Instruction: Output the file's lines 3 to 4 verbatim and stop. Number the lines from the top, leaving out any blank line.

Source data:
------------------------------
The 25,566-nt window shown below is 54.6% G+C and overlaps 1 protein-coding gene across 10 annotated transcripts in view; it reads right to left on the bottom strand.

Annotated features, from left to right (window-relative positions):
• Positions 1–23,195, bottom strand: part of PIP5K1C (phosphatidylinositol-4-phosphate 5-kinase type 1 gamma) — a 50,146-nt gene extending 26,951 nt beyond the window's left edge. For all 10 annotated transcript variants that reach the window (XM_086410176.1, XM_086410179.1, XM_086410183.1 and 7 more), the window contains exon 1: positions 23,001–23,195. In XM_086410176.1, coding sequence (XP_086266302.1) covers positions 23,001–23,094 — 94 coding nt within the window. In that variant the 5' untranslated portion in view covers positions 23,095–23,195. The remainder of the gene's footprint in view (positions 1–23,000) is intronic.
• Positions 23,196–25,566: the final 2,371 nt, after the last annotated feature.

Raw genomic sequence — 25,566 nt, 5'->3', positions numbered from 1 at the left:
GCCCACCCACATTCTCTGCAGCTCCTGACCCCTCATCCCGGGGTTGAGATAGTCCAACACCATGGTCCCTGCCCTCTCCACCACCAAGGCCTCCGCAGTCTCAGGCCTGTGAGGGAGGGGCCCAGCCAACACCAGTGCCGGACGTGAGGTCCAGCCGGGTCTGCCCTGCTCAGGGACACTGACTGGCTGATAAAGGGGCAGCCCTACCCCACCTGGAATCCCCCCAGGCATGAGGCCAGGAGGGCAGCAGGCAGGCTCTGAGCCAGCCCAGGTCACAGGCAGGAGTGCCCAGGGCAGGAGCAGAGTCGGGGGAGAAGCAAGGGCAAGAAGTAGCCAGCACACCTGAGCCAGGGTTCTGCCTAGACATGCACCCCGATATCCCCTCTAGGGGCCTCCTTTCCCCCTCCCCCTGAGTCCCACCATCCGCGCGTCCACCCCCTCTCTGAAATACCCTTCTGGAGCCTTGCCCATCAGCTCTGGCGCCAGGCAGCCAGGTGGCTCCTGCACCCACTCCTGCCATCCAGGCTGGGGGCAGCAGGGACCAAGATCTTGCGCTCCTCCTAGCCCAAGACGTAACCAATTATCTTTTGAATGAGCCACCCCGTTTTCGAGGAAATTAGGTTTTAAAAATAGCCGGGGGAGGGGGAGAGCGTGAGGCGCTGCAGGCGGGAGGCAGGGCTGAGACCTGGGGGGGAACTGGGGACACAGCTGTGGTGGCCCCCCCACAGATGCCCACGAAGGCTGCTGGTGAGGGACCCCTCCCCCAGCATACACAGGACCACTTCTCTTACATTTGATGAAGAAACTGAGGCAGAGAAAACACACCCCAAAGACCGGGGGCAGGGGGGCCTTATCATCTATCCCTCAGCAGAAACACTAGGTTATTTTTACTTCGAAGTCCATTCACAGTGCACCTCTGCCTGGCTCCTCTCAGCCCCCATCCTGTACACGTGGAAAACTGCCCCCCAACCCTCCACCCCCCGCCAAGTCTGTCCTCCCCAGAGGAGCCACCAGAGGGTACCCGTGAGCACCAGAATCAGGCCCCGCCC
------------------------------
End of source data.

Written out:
• Positions 1–23,195, bottom strand: part of PIP5K1C (phosphatidylinositol-4-phosphate 5-kinase type 1 gamma) — a 50,146-nt gene extending 26,951 nt beyond the window's left edge. For all 10 annotated transcript variants that reach the window (XM_086410176.1, XM_086410179.1, XM_086410183.1 and 7 more), the window contains exon 1: positions 23,001–23,195. In XM_086410176.1, coding sequence (XP_086266302.1) covers positions 23,001–23,094 — 94 coding nt within the window. In that variant the 5' untranslated portion in view covers positions 23,095–23,195. The remainder of the gene's footprint in view (positions 1–23,000) is intronic.
• Positions 23,196–25,566: the final 2,371 nt, after the last annotated feature.